estimates that production levels were around 180,000 tonnes in
The countrys major refractory
bauxite producer is Chinese-owned Bosai Minerals. Future
production will potentially come through First Bauxite
Accounting for 1% of the refractory
bauxite market, Brazil produces a small amount mainly for use
in the domestic market.
Refractory grade bauxite from India
is mainly sourced from Gujarat State. The country accounted for
7% of market supply in 2011, with production of around 200,000
tonnes. Major producers include Ashapura Minechem, Bombay
Minerals Ltd, Gujarat Development Corp. and Orient
In recent years, refractory
production has shifted to emerging markets with an increased
production in China.
As the largest end market for
calcined aluminas, refractories accounted for just under 60% of
the market share last year. Ceramics accounted for around 24%
of the calcined alumina market in 2012, while abrasives
accounted for just over 10%.
Demand for refractory grade
bauxite is of course related to output in the steel industry,
which has been growing a little bit in the past couple of
years, Bray says.
Global crude steel production is
the largest end-market for refractory minerals such as alumina,
andalusite, bauxite, graphite, magnesia and zircon, accounting
for around 70% of world refractory consumption. Crude steel
production has been driven mainly by growth in Asia, which has
offset weak production in the CIS and EU.
Recent figures from the World Steel
Association (worldsteel) indicate that year-on-year (y-o-y)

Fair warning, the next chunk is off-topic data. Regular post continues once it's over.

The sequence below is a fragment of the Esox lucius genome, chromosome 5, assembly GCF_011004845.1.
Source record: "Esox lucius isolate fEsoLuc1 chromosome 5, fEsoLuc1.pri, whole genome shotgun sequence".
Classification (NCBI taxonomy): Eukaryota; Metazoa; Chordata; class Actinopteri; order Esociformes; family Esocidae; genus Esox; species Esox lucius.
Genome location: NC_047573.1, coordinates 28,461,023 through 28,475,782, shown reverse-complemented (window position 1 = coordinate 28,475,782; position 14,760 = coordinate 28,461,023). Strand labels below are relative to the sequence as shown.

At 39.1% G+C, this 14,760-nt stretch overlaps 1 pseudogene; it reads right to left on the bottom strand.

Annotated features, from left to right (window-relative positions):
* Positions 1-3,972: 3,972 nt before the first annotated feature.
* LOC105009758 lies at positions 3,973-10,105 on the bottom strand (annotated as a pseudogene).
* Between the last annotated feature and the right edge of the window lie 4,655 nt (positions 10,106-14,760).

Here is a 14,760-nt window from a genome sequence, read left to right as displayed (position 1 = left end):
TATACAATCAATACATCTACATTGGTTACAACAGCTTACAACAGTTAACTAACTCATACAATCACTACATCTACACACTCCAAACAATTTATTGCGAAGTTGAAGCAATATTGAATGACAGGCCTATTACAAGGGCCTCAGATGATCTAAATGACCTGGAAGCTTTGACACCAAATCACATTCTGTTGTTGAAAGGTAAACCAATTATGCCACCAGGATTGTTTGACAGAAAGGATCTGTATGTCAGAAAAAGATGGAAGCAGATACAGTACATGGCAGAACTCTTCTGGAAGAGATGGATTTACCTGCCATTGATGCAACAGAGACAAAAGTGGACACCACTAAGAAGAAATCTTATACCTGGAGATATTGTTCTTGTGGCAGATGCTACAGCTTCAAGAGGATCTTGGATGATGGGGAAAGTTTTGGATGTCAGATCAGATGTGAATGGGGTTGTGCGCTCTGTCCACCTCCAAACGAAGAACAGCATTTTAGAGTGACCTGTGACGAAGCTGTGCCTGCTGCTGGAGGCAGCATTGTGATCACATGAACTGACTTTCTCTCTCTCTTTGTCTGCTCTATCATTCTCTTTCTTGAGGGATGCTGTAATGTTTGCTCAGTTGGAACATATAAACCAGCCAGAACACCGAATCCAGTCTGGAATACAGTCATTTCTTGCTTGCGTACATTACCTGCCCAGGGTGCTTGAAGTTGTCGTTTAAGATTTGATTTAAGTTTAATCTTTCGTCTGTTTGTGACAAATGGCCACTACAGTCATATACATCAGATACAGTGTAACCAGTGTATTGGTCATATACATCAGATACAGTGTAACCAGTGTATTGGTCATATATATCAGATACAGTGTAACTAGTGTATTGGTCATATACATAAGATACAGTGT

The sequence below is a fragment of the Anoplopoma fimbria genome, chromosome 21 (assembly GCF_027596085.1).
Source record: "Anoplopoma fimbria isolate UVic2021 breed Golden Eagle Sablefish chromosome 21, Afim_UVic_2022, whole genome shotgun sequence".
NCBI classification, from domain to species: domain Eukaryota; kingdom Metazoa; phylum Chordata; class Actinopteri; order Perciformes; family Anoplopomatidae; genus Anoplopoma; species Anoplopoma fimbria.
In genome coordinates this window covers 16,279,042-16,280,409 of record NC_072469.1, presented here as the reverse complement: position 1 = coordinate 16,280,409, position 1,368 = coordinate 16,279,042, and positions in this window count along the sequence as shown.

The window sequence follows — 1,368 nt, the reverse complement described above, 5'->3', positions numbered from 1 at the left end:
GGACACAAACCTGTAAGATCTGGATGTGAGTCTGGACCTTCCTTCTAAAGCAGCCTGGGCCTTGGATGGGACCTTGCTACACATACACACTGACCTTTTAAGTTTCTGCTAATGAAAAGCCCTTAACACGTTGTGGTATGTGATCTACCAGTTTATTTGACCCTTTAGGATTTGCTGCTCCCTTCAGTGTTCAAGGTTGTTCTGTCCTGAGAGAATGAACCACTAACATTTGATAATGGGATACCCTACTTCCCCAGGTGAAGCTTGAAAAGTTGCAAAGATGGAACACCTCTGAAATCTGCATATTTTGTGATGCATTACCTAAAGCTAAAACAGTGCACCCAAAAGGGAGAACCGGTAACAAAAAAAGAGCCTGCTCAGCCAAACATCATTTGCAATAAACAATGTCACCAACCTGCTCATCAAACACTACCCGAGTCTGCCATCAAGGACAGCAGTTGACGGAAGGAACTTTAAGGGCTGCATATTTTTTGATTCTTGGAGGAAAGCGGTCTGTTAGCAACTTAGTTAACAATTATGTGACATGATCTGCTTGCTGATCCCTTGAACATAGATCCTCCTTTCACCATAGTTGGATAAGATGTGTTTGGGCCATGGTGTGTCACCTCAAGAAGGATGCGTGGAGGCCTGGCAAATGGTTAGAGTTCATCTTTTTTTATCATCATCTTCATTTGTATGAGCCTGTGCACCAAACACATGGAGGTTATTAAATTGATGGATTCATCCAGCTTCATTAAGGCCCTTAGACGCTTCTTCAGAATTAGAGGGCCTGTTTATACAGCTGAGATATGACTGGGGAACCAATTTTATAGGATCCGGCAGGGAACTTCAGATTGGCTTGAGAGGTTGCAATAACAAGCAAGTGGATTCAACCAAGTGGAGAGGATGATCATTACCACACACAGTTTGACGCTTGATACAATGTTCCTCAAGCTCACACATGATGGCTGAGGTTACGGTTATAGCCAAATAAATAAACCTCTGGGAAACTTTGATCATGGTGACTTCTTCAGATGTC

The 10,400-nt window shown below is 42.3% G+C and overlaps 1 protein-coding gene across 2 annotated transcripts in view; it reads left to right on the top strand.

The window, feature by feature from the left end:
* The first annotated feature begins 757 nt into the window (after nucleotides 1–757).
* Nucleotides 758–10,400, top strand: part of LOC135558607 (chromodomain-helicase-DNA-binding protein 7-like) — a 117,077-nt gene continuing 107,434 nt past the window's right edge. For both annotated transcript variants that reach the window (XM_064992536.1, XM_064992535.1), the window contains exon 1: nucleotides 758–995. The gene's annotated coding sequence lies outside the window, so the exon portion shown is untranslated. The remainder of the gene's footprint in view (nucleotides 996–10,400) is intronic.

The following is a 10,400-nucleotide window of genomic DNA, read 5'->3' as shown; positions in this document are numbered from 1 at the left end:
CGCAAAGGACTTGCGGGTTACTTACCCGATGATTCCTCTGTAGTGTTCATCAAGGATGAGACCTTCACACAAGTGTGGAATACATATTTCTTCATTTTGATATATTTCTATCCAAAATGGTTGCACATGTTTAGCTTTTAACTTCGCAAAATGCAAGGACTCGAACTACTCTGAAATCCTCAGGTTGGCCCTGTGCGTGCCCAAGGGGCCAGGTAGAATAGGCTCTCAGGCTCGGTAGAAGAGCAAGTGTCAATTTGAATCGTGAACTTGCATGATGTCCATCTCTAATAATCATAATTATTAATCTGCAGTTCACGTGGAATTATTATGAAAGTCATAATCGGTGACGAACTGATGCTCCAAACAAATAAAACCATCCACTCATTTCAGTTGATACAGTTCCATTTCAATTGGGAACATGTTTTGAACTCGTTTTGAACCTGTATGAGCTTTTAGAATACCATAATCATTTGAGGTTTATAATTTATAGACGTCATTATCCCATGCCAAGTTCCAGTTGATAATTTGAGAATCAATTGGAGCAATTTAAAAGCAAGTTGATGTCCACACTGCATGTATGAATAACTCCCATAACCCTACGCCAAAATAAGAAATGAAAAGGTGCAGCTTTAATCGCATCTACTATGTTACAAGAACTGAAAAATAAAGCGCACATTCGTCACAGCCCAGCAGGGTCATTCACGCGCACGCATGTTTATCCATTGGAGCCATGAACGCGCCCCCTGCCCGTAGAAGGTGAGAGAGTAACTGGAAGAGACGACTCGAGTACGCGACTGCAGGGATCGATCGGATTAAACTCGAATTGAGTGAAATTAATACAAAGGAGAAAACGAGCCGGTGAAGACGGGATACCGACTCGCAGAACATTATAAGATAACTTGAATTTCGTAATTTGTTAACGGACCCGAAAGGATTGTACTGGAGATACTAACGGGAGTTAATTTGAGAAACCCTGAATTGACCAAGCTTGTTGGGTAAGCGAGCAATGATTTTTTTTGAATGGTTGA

global crude steel production has increased by almost 2% in
2013. As the largest producer, Chinas crude steel
production grew 6.2% to 65.5m tonnes. Asia accounted for over
half of world production with a total of 89.1m tonnes. India
saw similar growth to that of China, and a smaller increase was
seen from Japan.
The Middle East also saw large
increases, with the region growing by 23.4% to almost 2m tonnes
crude steel, a figure buoyed by a 64.5% increase y-o-y from
Saudi Arabia, which produced 464,000 tonnes in July.
Negative trends continue in the EU,
Turkey and Russia however as these were all regions to record
declines yet again.
Crude steel production for the US
increased by 3.3% y-o-y to 7.6m tonnes, though the overall
increase for North America was just 0.1% due to declines from
both Canada and Mexico.
Whether or not demand in the
US is enough to justify further capacity, I'm not sure, and of
course theres the cost issue, Bray told
It might be still cheaper to
import material from China than it is to mine it here in the
US, so there are various factors playing into whether or not
domestic output will increase, he added.
The refractories industry is
forecast to grow out to 2017, and Roskill predicts that it will
stabilise towards the end of 2013, with recovery beginning from
2014. This will offer some opportunities for growth in
refractory bauxite grades, particularly in China.
A new report by Materials
Technology Publications forecasts that world refractories
production will increase from 41.5m tonnes to 46m tonnes with
much of this driven by China.
However, the unit consumption of
refractories per tonne has fallen and total consumption of
refractory grade bauxite has been declining globally over the
last few years.
Disappointing growth in the steel
industry aside, changes in technology - such as a shift from
shaped bricks to monolithic and a move from bauxite-based
refractory bricks in larger applications, like steel ladels, to
the use of basic refractories such as magnesia and dolomite -
have also contributed to lower consumption.